Read the full article by Michael Doyle (The Gleaner)

Henderson city commissioners got an earful Tuesday from residents upset about revelations this week that dangerous chemicals have been found around a local business. 

‘You all are elected officials,’ Canoe Creek resident Kaycee Garner said. ‘We trust you to handle things like this, and we are not hearing about it from our elected officials. We need more transparency. … This should be taken more seriously.’

Garner said she was concerned because she knows people who have well water at their homes, as well as pets who may drink water outside.

Louisville NPR affiliate WFPL reported Monday that Henderson officials have known about perfluoroalkyl and polyfluoroalkyl substances — commonly referred to as PFAS or ‘forever chemicals’ — left in the ground and air surrounding Shamrock Technologies’ facilities. Shamrock recycles Teflon products; the PFAS molecules are a byproduct of that process.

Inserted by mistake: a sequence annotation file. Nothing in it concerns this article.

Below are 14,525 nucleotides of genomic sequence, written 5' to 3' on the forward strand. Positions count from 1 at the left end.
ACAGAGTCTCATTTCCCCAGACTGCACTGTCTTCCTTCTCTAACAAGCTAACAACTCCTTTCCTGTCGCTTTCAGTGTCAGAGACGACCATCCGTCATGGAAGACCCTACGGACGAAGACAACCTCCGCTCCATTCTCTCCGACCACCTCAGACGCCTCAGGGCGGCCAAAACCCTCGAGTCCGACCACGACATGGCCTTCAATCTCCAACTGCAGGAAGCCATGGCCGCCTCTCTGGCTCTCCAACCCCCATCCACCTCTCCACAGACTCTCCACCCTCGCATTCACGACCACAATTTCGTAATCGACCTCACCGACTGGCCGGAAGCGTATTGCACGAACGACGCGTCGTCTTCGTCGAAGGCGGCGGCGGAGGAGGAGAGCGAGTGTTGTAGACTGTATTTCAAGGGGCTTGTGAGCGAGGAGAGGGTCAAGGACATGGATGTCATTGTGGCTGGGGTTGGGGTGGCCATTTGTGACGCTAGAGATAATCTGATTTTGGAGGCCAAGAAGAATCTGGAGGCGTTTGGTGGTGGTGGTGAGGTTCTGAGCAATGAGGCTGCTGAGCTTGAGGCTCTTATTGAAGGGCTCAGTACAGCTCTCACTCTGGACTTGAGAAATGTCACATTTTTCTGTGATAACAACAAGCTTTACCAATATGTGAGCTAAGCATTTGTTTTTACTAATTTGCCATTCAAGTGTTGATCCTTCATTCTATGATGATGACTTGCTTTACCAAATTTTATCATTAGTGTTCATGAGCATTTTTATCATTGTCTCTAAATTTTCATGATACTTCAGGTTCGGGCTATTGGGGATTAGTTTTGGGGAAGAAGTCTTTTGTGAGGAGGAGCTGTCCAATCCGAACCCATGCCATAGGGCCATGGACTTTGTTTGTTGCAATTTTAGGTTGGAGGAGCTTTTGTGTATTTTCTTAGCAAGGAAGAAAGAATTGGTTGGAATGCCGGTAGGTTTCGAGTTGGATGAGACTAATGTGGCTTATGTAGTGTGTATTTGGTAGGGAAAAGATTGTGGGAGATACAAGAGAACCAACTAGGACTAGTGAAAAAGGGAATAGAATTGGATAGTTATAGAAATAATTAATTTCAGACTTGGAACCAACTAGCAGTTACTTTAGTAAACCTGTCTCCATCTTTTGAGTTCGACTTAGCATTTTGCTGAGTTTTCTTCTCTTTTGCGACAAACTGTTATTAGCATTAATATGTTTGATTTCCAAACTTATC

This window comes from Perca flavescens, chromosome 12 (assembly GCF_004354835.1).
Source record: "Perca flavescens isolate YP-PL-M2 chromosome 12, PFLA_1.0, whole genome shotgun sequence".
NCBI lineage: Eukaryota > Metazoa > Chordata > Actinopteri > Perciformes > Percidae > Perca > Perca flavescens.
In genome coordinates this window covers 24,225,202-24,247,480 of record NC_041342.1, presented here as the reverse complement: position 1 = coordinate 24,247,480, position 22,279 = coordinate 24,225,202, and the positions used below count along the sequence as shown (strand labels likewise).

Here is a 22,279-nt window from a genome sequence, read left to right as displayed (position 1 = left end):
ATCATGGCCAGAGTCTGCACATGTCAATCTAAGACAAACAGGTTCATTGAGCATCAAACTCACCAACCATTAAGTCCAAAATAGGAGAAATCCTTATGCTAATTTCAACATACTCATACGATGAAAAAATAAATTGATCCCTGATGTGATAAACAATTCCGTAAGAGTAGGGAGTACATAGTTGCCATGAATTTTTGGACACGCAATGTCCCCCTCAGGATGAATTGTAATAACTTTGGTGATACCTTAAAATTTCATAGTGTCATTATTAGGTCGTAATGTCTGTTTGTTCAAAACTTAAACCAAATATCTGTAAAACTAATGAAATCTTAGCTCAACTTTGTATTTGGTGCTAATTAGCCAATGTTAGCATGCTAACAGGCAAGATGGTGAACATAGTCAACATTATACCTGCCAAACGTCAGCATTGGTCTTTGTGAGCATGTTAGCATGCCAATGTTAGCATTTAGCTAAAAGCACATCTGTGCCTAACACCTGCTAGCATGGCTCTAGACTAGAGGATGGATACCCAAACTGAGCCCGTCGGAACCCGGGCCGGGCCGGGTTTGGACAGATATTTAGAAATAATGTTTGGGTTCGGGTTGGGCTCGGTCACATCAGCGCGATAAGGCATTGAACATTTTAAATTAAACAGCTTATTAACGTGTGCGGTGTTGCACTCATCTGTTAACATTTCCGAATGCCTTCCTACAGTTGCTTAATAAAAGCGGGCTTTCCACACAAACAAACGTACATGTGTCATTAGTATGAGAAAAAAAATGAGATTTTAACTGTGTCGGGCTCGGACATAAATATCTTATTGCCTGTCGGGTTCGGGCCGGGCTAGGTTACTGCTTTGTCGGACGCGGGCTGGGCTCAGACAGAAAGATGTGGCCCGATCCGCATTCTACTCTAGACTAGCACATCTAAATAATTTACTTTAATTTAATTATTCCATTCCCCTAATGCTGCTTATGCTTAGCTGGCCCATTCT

The article said city officials had been ‘reluctant’ to share knowledge of the pollutants with residents and accused them of downplaying and ‘outright lying’ about the problem. The Gleaner republished the story.

City spokeswoman Donna Stinnett said leaders had been ‘somewhat blindsided’ by what they had learned about the dangers of those chemicals and were working to catch up on the science and address the issues.

‘We’re all still trying to get up to speed on all this, what it actually means and what we need to do about it,” she said. ‘… Even though I am disappointed in the tone of the (WFPL) story, if it makes people more aware of the problem and encourages them to learn more about it, then it’s an overall positive.’

Stinnett said the pollution had been known since late last year, when Shamrock self-reported its findings, but it was only late July when city leaders become ‘acutely aware’ of the severity of the problem and how widespread the PFAS problem actually was.

‘We haven’t done a good enough job of informing the public,’ Commissioner Brad Staton told residents at the meeting. ‘I challenge all of us to do a better job. … We need to more willingly share what we know.'”…